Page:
“To the east lay the roofs of the barony town of Biggar, smoking in the socket of Bizzyberry Hill, and the Edinburgh Road. On the south, the horizon was jumbled with hills, footstools before the greater furniture of the English Border. To the north and northwest the roads for Ayrshire and for Stirling girdled the crag of Tinto.
To the west, springing from the base of the castle, the bog rolled, jellied green and shimmering between an avenue of hills, to dip three miles distantly into the bed of the Culter burn, where stood the village and castle of Midculter.”

Yet a look at the map (Ordnance Survey Landranger 1:50,000 Sheet 72 – Upper Clyde Valley) shows that Biggar lies to the north, not east, of the few remaining stones of Boghall castle. Likewise the lovely Tinto Hill lies to the west (in fact slightly south of west) and definitely not to the north. It is almost as if the compass has been turned through about 75-90 degrees. The final description in that piece tells us where Midculter is. Given the skewed compass heading it makes sense to put Midculter in the SSW direction – and indeed that is where both Culter Water and the village of Coulter lie.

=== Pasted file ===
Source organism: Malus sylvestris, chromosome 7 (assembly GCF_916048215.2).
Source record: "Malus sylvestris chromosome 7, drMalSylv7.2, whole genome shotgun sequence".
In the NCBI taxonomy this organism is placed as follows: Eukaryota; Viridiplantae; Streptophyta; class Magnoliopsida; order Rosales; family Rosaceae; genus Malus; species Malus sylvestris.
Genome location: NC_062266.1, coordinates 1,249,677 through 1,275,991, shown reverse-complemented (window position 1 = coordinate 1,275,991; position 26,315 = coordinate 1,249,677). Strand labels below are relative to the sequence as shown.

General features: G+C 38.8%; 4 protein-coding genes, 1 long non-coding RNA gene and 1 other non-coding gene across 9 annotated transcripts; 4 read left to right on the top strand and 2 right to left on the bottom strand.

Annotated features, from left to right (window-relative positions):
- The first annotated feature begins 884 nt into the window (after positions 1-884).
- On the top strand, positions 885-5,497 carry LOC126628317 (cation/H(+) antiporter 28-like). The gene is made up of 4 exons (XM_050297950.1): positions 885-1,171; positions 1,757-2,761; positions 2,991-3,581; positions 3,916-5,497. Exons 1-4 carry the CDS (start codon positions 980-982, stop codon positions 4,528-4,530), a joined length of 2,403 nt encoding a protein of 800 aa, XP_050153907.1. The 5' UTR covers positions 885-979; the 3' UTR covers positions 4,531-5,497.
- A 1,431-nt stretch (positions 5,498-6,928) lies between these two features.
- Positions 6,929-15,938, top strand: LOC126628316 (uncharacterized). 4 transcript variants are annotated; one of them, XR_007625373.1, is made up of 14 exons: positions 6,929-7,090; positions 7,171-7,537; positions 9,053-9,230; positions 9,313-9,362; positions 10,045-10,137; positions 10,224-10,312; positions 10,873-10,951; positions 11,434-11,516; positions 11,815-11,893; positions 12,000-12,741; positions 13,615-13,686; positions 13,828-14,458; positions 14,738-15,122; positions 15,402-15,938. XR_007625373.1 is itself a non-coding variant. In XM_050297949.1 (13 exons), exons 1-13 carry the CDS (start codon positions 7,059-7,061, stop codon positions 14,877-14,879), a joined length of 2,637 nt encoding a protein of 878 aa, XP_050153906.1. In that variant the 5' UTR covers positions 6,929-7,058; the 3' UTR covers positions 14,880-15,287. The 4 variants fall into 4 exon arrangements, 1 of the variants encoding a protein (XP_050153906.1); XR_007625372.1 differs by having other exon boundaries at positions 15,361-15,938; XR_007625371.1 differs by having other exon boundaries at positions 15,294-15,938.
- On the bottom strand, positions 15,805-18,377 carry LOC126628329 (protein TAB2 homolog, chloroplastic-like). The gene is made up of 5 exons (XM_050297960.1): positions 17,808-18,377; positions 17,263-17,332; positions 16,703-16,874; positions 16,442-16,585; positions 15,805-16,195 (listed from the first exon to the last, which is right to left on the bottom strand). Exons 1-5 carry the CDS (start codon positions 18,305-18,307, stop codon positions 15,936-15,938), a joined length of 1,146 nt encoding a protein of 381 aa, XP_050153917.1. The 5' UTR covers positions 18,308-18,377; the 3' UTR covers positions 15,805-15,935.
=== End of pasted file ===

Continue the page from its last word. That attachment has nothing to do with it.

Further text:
What are we to make of this? Dorothy loved maps and must surely have poured over them in addition to visiting the area. Yet we see a passage with a consistent shift of bearing.

Oddly, there is another one 6 books later – when at the end of Checkmate, Lymond, having been released from the clutches of Margaret Lennox is riding home. Now we don’t know for certain which castle he was being held in – it isn’t Settrington which is far to the south in Yorkshire, Margaret is sent back there and she mentions that she wanted him dealt with well away from her husband Matthew. If he’s traveling west then it seems likely that it is on or near the coast. Nor can it be too far south as Wharton has to go back to Berwick and meets Austin there, who has further to travel than Lymond and whose path intersects his before reaching Flaw Valleys – again suggesting the east coast of Northern England. Lymond himself guesses that they are “not too far south of Berwick” during his final confrontation with Margaret.